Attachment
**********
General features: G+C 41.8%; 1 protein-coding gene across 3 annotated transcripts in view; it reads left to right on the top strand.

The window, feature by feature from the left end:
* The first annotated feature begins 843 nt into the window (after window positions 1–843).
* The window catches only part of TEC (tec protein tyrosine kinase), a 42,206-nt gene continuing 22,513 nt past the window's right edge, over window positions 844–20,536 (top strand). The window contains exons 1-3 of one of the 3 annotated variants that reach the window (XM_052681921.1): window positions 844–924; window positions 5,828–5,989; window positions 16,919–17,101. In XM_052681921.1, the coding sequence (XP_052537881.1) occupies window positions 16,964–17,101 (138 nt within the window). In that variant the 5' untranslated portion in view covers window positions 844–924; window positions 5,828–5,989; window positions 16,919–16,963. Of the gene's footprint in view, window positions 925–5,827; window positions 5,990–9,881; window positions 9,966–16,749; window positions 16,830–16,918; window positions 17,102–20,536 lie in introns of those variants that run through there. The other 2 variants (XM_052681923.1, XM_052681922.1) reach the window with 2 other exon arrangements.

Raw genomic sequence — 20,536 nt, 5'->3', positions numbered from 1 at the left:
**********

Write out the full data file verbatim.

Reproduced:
General features: G+C 41.8%; 1 protein-coding gene across 3 annotated transcripts in view; it reads left to right on the top strand.

The window, feature by feature from the left end:
* The first annotated feature begins 843 nt into the window (after window positions 1–843).
* The window catches only part of TEC (tec protein tyrosine kinase), a 42,206-nt gene continuing 22,513 nt past the window's right edge, over window positions 844–20,536 (top strand). The window contains exons 1-3 of one of the 3 annotated variants that reach the window (XM_052681921.1): window positions 844–924; window positions 5,828–5,989; window positions 16,919–17,101. In XM_052681921.1, the coding sequence (XP_052537881.1) occupies window positions 16,964–17,101 (138 nt within the window). In that variant the 5' untranslated portion in view covers window positions 844–924; window positions 5,828–5,989; window positions 16,919–16,963. Of the gene's footprint in view, window positions 925–5,827; window positions 5,990–9,881; window positions 9,966–16,749; window positions 16,830–16,918; window positions 17,102–20,536 lie in introns of those variants that run through there. The other 2 variants (XM_052681923.1, XM_052681922.1) reach the window with 2 other exon arrangements.

Raw genomic sequence — 20,536 nt, 5'->3', positions numbered from 1 at the left: